Jerry Weinberg died yesterday. I never met him, except virtually by video and email, but I can't think of anyone outside of my immediate family who has influenced who and how I am as much as he did.
I forget when I came across him, but the first post on Hiccupps that references his work is back in February 2012, just a couple of months after I started blogging. Since then I've tagged around 30 posts with his name, moving from testing (my gateway drug) through problem solving, software development, systems thinking, management, and interpersonal relationships.
Every single day I use tools that I took from his workbench, tools like these:
- the rule of three
- the definition of a problem
- the definition of quality
- caution around feedback
I can't begin to put into words the feelings I had when he was extremely generous with his expressions of enjoyment for my essay, Your Testing is a Joke, and how overjoyed I was that my words had sparked something in him:
Perhaps the thing I like best about the essay is all the thoughts it triggered for me. And the memories. Here's a few examples:
Over the years, on our night out at the Problem Solving Leadership workshop, the class has chosen a comedy club 3 times. Each time was a disaster. Comedians just don't seem to know enough about the context for us techies, so their jokes don't touch us.
I am the product of a very funny English father and an American (Polish origin) mother who was one of only 2 people I ever met with zero sense of humor. Somehow that combination made me (according to others) a great comedian, at least to our computer audiences.
One technique of comedians is to tell a joke that gets a good response, then keep referring to it later in variant jokes that produce increased laughter (a sort of in-joke for the audience). I'm not sure how that works when a tester keeps reporting the same fault pattern in a work.
Why is it that some developers love finding jokes (errors) on them, while others become increasingly resentful? (When in Poland, I found that some Poles love to tell Polish jokes: e.g. "Some Polish doctors just earned the Nobel Prize in Medicine for performing the world's first successful appendix transplant.")His generosity extended to time too; it was his suggestion that we organise a video conference for us and a handful of other testers to talk about joking and testing. On my side, it was a labour of love to sort it out, participate, and then transcribe the recording into a series of posts.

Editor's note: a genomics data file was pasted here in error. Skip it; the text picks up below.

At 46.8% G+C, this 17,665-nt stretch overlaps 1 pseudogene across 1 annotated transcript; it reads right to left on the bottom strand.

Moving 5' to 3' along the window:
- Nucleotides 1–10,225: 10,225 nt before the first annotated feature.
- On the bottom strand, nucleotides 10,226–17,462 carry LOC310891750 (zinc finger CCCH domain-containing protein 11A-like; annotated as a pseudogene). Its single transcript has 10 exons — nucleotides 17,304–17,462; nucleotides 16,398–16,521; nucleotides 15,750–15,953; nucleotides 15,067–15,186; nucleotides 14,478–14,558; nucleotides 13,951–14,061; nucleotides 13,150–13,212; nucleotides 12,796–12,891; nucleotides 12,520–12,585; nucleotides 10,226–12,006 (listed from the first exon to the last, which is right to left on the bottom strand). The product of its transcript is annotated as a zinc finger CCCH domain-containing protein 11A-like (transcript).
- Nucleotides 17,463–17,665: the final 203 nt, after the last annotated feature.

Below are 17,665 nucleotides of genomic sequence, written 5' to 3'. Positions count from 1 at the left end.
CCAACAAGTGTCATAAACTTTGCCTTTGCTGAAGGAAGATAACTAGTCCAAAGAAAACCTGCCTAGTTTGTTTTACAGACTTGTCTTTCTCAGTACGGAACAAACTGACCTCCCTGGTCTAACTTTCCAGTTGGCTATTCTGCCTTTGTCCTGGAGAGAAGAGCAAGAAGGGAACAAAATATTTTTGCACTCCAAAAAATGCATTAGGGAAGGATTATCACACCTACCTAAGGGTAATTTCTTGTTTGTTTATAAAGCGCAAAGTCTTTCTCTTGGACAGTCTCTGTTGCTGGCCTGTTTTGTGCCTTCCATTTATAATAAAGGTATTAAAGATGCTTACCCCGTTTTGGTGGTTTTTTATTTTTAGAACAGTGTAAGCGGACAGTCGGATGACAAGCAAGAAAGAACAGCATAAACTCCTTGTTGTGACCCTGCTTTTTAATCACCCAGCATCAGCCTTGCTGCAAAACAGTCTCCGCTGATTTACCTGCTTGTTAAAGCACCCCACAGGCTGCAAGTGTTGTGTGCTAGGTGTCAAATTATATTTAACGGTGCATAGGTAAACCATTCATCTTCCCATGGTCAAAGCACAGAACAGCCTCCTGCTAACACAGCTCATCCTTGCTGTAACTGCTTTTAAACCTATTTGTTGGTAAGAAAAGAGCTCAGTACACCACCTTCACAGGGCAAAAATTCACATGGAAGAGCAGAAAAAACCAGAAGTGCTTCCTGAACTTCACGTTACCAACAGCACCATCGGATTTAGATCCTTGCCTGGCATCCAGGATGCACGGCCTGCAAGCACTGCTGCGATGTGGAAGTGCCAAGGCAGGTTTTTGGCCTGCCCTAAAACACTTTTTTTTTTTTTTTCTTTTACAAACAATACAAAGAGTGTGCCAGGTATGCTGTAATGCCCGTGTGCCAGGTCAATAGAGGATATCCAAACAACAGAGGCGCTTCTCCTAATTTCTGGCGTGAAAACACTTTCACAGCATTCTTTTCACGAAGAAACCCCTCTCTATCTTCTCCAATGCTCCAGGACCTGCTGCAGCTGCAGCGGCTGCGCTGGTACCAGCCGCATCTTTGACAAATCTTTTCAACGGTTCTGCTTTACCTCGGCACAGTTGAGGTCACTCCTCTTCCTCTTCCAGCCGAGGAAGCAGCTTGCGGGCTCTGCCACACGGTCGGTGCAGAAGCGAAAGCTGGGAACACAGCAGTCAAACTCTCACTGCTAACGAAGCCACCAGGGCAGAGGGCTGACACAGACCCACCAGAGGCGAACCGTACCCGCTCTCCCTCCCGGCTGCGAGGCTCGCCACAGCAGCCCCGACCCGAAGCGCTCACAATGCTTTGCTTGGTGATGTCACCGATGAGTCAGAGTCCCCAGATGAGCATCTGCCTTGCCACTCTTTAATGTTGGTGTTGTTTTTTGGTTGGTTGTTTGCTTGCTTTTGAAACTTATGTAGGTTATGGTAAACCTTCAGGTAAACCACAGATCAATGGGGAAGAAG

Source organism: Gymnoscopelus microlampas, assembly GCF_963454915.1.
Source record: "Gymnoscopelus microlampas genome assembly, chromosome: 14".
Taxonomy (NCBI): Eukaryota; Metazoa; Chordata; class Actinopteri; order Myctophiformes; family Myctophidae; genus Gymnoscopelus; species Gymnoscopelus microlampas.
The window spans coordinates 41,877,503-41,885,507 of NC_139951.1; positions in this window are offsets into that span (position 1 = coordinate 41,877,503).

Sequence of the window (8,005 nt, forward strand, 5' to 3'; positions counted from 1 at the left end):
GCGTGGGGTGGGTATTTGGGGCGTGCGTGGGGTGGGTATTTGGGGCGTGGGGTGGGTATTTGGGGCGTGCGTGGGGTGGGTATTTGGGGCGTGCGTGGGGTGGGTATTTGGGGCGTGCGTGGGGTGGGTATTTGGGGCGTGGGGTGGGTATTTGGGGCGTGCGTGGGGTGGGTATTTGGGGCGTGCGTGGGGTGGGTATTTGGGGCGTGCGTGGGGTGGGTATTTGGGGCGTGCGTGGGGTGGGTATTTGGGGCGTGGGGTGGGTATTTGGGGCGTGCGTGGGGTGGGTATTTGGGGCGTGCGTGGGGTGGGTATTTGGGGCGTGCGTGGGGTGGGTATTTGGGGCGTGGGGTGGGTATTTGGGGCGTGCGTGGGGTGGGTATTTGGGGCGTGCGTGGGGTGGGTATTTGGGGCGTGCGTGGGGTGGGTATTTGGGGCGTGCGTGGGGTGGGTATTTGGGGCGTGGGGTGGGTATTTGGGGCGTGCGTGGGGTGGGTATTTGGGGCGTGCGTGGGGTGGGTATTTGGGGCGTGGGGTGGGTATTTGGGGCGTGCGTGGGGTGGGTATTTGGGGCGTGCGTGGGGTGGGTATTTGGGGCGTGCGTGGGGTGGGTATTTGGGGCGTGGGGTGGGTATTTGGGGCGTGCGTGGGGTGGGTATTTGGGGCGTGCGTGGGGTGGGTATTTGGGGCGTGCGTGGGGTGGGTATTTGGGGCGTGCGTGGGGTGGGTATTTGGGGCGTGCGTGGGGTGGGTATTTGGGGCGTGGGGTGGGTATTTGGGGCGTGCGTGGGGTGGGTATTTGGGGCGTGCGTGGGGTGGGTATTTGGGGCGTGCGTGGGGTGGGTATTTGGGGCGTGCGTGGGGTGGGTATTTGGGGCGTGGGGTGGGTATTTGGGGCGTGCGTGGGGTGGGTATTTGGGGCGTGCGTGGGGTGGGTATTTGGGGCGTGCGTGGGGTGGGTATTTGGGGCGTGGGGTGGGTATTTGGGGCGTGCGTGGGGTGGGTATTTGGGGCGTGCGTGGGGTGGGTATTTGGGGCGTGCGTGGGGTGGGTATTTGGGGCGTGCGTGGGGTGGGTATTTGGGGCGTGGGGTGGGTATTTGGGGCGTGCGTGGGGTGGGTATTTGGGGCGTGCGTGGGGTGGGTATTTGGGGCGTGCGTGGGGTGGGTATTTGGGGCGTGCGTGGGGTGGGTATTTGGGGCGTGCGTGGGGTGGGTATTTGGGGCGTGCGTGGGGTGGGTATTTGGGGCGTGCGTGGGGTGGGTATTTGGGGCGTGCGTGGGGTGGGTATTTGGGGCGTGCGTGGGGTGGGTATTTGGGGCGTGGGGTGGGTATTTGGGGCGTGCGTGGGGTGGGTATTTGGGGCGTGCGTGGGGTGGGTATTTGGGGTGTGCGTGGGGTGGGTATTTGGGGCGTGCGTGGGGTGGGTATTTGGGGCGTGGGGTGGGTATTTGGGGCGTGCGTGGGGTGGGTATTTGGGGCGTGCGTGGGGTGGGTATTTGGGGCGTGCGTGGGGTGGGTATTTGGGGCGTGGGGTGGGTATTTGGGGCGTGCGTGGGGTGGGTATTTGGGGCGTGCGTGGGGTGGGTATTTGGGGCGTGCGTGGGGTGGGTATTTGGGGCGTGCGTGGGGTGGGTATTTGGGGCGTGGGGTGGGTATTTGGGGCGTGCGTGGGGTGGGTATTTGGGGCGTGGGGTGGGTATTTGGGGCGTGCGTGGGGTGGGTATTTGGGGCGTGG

I asked for his advice and comments a handful of times after that and, again, he found space and time in his life to respond fully and thoughtfully. The last interaction we had was to talk about some thoughts I'd been having on his definition of quality, about the idea that it was possible to entertain simultaneously two or more views about the quality of products such as a Rolls Royce.
His position was essentially that I was wrong, but he delivered it kindly:
As long as it's just in your head, it doesn't matter. When you come down to action, it makes a difference. Either you buy the Rolls or you don't. What you're willing to pay, or sacrifice, determines the "quality" at that moment.While the rule of three might be a useful device for exploring understanding, and while I might convince myself that I can hold two views on the quality of a particular luxury car, I am certain that I only have one perspective on Jerry Weinberg.
Edit: I've come across some other posts paying tribute to Jerry:
- Thank you, Jerry Weinberg by Rich Rogers
- Remembering Jerry Weinberg by Aleksis Tulonen
- And I thought I had time by Smita Mishra
- Farewell, My Dumbledore by Michael Larsen
- Jerry's Story: In Memoriam by Danny Faught
- Jerry Weinberg’s Last Worry by James Bach
- Tribute to Gerald Weinberg by Joe Colantonio
- Problem-solving in the Wilderness - A memoir of friendship by Fiona Charles